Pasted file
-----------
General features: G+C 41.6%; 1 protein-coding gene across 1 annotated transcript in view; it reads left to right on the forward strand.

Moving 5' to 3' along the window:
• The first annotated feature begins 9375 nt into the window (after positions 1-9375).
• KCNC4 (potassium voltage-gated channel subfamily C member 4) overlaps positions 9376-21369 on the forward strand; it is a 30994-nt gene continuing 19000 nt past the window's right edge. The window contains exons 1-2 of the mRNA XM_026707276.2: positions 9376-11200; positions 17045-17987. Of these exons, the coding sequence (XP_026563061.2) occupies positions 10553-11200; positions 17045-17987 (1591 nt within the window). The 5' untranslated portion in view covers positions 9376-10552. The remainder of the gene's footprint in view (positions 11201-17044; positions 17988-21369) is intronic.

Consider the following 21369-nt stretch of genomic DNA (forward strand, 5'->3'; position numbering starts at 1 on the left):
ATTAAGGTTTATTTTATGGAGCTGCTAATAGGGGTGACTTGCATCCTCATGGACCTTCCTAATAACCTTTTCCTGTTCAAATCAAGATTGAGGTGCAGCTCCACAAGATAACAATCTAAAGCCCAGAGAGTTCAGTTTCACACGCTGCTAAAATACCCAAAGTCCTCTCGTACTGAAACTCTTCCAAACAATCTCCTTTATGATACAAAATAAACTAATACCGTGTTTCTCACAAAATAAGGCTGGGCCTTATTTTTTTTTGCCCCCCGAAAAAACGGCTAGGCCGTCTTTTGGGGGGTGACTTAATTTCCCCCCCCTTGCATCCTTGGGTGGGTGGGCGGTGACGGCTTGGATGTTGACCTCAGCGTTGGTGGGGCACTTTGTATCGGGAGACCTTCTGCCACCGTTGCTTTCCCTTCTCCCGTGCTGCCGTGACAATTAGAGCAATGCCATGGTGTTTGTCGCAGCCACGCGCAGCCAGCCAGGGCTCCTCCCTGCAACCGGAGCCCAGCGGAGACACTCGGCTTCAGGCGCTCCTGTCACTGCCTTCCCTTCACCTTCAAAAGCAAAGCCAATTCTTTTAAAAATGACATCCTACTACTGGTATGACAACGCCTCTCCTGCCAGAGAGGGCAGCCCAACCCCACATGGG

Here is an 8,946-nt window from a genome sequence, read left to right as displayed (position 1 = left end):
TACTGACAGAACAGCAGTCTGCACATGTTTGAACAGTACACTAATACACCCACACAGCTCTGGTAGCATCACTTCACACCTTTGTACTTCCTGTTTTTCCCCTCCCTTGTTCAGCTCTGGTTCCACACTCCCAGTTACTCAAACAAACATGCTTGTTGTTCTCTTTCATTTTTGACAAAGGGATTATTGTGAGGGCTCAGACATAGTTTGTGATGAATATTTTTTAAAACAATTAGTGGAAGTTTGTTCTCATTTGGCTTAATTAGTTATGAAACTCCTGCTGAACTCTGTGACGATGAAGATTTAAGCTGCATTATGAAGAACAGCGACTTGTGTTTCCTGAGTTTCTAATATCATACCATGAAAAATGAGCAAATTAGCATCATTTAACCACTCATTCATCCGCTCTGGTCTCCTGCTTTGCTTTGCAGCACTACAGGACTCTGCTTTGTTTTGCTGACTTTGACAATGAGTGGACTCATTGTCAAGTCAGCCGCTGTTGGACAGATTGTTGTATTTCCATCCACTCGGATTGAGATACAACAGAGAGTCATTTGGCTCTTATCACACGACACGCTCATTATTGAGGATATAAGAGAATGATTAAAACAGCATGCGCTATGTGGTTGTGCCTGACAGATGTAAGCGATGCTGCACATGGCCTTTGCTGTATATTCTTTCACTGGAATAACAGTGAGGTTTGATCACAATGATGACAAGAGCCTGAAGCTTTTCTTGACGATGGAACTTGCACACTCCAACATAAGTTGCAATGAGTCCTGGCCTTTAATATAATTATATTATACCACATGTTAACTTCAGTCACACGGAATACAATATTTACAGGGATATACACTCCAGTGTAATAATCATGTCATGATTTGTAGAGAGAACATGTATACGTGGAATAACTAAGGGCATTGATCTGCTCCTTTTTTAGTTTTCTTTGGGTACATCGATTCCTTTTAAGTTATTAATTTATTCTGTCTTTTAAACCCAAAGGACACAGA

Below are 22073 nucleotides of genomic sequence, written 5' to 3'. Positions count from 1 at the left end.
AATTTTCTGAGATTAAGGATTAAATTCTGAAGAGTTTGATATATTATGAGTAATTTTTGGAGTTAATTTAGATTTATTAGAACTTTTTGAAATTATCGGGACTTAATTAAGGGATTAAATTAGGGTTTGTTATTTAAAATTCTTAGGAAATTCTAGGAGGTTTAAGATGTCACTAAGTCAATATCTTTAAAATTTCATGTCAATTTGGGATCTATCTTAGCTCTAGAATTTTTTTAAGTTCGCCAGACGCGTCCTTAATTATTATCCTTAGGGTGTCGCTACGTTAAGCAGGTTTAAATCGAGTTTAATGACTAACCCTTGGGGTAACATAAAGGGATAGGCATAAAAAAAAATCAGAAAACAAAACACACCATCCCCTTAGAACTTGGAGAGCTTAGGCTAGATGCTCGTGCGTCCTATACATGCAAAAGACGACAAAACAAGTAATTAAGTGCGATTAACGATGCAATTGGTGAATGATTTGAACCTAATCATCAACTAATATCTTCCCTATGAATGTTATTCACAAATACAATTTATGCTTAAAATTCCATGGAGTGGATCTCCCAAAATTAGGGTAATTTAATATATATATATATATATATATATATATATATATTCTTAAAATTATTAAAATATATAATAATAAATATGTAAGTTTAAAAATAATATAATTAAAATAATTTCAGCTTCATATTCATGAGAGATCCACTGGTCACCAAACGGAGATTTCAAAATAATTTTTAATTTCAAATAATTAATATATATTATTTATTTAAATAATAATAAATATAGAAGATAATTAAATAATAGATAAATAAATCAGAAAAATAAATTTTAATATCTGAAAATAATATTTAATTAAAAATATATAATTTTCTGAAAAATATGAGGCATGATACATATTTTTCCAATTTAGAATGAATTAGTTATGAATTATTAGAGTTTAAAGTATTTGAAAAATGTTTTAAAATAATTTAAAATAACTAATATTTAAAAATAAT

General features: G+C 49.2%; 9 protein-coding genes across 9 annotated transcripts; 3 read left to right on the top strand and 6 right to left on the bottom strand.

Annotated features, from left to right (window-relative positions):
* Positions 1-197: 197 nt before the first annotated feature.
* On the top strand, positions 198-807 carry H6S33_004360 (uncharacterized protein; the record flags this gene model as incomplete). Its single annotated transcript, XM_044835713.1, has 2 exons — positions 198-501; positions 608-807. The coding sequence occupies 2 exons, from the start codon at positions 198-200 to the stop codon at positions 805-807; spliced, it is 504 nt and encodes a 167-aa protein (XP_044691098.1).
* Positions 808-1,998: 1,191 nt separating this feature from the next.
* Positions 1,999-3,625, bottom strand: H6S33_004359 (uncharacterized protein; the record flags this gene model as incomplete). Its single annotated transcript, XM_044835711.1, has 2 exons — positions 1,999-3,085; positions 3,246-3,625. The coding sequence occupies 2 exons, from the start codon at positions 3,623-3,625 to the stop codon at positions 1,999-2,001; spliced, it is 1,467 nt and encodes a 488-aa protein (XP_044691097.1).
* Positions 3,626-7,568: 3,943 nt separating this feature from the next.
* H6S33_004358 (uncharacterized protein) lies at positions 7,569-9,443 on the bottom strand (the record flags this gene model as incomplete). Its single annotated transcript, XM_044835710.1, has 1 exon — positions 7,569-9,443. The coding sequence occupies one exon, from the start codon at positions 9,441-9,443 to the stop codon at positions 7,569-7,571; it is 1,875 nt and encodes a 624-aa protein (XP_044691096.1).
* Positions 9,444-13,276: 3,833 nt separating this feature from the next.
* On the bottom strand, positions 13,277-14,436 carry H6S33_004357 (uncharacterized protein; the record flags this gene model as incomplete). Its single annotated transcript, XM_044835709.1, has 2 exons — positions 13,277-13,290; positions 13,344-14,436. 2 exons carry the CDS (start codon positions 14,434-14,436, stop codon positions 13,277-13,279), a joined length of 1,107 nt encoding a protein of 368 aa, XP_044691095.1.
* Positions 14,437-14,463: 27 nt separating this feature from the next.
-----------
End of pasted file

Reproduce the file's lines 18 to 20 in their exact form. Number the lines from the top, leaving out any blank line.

* H6S33_004358 (uncharacterized protein) lies at positions 7,569-9,443 on the bottom strand (the record flags this gene model as incomplete). Its single annotated transcript, XM_044835710.1, has 1 exon — positions 7,569-9,443. The coding sequence occupies one exon, from the start codon at positions 9,441-9,443 to the stop codon at positions 7,569-7,571; it is 1,875 nt and encodes a 624-aa protein (XP_044691096.1).
* Positions 9,444-13,276: 3,833 nt separating this feature from the next.
* On the bottom strand, positions 13,277-14,436 carry H6S33_004357 (uncharacterized protein; the record flags this gene model as incomplete). Its single annotated transcript, XM_044835709.1, has 2 exons — positions 13,277-13,290; positions 13,344-14,436. 2 exons carry the CDS (start codon positions 14,434-14,436, stop codon positions 13,277-13,279), a joined length of 1,107 nt encoding a protein of 368 aa, XP_044691095.1.